• Do not spray if the wind is blowing toward an adjacent sensitive crop and certain plants/residential areas/non-dicamba-tolerant sensitive crops and/or plants.

More information regarding buffer requirements can be found in the Dicamba Frequently Asked Questions on the MDA’s website: .


Applicators can only use the approved tank mix partners of the product they are using. Each registrant does provide a list of approved tank mix partners, please see each label for more specific information. The Minnesota Department of Agriculture will confirm all tank mix partners with the approved list located on the registrants’ website. The applicator must record all products (pesticides and EPA registration number, adjuvants, and other products) tank mixed on the application record.

It is important that applicators DO NOT tank mix with products that contain Ammonium Sulfate (AMS), this greatly increases the volatility potential of the product. Additionally, the applicator must ensure the spray system is clean prior to application. Small amounts of residual AMS can increase the volatility potential of these products.

Cutoff date

Tavium and XtendiMax have application cut offs associated with soybean growth stage. Tavium cannot be applied after V4 stage, and XtendiMax cannot be applied after R1 stage. All three products cannot be applied after June 30. The MDA will fully investigate allegations of applications made after June 30.

Training requirements

Prior to purchasing and apply these products, the applicator is required to have a valid Minnesota Commercial/Noncommercial Pesticide Applicator License or a Minnesota Private Pesticide Certification. Also, prior to applying this product, the applicator must complete dicamba specific training on an annual basis. The MDA will request the applicator’s training certificate along with the applicator’s license or certification number.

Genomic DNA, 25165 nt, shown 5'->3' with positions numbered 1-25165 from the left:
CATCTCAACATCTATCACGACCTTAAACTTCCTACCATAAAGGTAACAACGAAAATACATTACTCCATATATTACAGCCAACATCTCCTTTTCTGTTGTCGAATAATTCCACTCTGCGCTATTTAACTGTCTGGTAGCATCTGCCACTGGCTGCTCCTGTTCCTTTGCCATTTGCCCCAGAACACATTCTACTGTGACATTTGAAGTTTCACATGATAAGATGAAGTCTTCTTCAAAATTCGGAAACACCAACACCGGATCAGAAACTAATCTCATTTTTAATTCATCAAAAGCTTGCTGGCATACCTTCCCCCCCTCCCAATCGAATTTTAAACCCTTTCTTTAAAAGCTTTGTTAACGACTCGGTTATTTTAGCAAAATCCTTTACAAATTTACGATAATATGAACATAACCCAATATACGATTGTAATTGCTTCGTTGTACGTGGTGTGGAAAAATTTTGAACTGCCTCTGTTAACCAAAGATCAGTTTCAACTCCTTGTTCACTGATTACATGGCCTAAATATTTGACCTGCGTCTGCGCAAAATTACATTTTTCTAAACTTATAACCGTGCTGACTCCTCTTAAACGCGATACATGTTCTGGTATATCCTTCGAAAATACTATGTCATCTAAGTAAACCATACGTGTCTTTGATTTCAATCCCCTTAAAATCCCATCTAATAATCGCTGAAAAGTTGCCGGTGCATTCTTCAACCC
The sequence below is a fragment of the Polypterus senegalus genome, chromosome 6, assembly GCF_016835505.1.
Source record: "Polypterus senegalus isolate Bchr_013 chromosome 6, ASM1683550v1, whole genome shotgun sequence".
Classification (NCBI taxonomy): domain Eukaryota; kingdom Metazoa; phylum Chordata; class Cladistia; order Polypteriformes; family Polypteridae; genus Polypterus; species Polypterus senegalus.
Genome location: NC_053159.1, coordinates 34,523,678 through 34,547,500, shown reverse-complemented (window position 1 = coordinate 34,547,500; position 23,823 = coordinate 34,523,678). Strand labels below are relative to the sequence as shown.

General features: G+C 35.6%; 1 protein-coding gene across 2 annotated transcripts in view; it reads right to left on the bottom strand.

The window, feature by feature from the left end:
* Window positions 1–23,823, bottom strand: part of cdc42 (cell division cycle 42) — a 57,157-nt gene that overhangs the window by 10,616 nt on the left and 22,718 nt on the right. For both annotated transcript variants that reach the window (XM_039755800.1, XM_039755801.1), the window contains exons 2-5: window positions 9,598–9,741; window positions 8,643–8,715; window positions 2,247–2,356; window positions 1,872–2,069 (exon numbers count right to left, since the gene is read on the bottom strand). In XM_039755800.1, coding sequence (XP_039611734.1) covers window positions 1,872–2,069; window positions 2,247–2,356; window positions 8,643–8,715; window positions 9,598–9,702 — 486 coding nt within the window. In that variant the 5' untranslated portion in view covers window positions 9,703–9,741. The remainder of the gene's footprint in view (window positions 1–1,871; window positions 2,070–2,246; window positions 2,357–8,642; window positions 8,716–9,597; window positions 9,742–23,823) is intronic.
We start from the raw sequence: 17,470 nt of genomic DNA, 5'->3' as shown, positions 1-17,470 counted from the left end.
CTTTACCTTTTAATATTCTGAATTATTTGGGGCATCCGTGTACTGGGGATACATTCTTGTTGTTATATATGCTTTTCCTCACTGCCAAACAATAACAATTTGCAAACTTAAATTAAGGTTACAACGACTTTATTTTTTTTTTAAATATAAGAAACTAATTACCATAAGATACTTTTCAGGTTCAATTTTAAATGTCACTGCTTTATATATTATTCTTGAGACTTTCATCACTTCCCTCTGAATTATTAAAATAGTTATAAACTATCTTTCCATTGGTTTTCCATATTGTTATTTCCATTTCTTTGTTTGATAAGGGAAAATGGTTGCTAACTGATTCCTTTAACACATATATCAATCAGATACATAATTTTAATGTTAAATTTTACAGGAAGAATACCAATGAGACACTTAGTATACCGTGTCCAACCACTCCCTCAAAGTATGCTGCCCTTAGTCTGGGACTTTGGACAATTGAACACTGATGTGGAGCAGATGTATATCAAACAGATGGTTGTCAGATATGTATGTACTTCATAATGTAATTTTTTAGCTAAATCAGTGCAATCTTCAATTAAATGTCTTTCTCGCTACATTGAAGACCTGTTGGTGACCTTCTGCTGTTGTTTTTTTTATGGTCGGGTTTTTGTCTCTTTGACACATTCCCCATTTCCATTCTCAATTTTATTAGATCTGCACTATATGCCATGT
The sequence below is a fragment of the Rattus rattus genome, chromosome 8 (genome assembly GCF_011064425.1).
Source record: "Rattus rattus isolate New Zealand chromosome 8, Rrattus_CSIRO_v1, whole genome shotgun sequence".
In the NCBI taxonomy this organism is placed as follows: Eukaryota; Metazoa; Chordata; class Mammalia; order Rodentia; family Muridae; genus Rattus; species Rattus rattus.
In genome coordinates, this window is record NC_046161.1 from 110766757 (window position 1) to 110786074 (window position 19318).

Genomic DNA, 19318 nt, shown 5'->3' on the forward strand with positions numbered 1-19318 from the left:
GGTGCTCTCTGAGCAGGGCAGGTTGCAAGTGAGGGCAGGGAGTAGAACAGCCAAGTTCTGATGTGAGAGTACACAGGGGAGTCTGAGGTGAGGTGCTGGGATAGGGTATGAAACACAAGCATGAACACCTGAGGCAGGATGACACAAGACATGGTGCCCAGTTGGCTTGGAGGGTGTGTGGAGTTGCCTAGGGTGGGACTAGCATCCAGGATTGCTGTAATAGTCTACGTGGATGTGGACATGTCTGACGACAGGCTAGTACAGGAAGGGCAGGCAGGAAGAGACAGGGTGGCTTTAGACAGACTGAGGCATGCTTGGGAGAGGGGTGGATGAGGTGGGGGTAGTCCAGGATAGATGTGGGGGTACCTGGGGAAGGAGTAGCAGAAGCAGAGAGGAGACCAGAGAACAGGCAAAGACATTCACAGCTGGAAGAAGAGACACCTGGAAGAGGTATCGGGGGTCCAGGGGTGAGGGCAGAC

Changes in labeling

There have been changes to the dicamba product labels from the 2019 labels. Some of those key changes are:

• Products are approved for use on dicamba-trait soybeans only.

• Federal label prohibits postemergence application of dicamba on dicamba-trait soybeans after June 30.

• The use of an approved pH-buffering adjuvant (also called a volatility reduction agent or VRA) is mandatory.

• Copies of receipts for VRAs and DRAs are required for application records.

• A 240-foot downwind buffer between the last treated row and the nearest downwind field/area is required.

• A 310-foot downwind buffer is required in areas where listed endangered species are located.

Since dicamba was first registered for use on dicamba-tolerant soybeans in the 2017 growing season, the MDA has fielded complaints each year of alleged off-site movement onto neighboring property. The annual totals of complaints were:

• 2020: 124 reports

• 2019: 22 reports

• 2018: 53 reports

• 2017: 253 reports

“It is important for famers and applicators to understand that we will increase our enforcement of the use of these products by examining application records. We believe that additional training will help ensure the label is being followed,” said Commissioner Thom Petersen.

By following these specific regulations, as well as reading and following the labels, applicators can meet Minnesota’s requirements for 2021. For more information visit

Minnesota Farm Guide Weekly Update